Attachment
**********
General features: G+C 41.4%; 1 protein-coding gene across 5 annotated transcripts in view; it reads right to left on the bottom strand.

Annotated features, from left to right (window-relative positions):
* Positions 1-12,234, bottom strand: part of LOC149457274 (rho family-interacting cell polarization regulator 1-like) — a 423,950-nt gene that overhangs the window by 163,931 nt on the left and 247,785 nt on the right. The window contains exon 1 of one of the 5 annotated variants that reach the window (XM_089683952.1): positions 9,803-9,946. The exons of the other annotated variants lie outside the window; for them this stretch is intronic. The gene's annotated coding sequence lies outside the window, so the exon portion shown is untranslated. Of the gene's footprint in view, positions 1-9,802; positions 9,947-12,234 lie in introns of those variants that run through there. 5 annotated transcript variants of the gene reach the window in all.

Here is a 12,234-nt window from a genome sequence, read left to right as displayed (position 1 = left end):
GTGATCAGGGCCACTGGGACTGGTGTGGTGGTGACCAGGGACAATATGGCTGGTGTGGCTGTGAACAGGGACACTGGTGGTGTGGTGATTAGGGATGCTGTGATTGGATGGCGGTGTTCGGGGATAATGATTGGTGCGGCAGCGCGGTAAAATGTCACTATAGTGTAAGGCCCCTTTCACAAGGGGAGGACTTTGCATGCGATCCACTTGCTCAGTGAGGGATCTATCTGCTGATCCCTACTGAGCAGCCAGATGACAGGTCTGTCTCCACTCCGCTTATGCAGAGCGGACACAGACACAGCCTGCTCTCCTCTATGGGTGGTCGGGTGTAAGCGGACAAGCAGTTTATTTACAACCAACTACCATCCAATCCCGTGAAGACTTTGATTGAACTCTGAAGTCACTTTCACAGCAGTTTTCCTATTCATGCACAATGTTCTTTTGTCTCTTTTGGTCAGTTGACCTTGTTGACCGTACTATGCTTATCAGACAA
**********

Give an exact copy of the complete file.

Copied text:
General features: G+C 41.4%; 1 protein-coding gene across 5 annotated transcripts in view; it reads right to left on the bottom strand.

Annotated features, from left to right (window-relative positions):
* Positions 1-12,234, bottom strand: part of LOC149457274 (rho family-interacting cell polarization regulator 1-like) — a 423,950-nt gene that overhangs the window by 163,931 nt on the left and 247,785 nt on the right. The window contains exon 1 of one of the 5 annotated variants that reach the window (XM_089683952.1): positions 9,803-9,946. The exons of the other annotated variants lie outside the window; for them this stretch is intronic. The gene's annotated coding sequence lies outside the window, so the exon portion shown is untranslated. Of the gene's footprint in view, positions 1-9,802; positions 9,947-12,234 lie in introns of those variants that run through there. 5 annotated transcript variants of the gene reach the window in all.

Here is a 12,234-nt window from a genome sequence, read left to right as displayed (position 1 = left end):
GTGATCAGGGCCACTGGGACTGGTGTGGTGGTGACCAGGGACAATATGGCTGGTGTGGCTGTGAACAGGGACACTGGTGGTGTGGTGATTAGGGATGCTGTGATTGGATGGCGGTGTTCGGGGATAATGATTGGTGCGGCAGCGCGGTAAAATGTCACTATAGTGTAAGGCCCCTTTCACAAGGGGAGGACTTTGCATGCGATCCACTTGCTCAGTGAGGGATCTATCTGCTGATCCCTACTGAGCAGCCAGATGACAGGTCTGTCTCCACTCCGCTTATGCAGAGCGGACACAGACACAGCCTGCTCTCCTCTATGGGTGGTCGGGTGTAAGCGGACAAGCAGTTTATTTACAACCAACTACCATCCAATCCCGTGAAGACTTTGATTGAACTCTGAAGTCACTTTCACAGCAGTTTTCCTATTCATGCACAATGTTCTTTTGTCTCTTTTGGTCAGTTGACCTTGTTGACCGTACTATGCTTATCAGACAA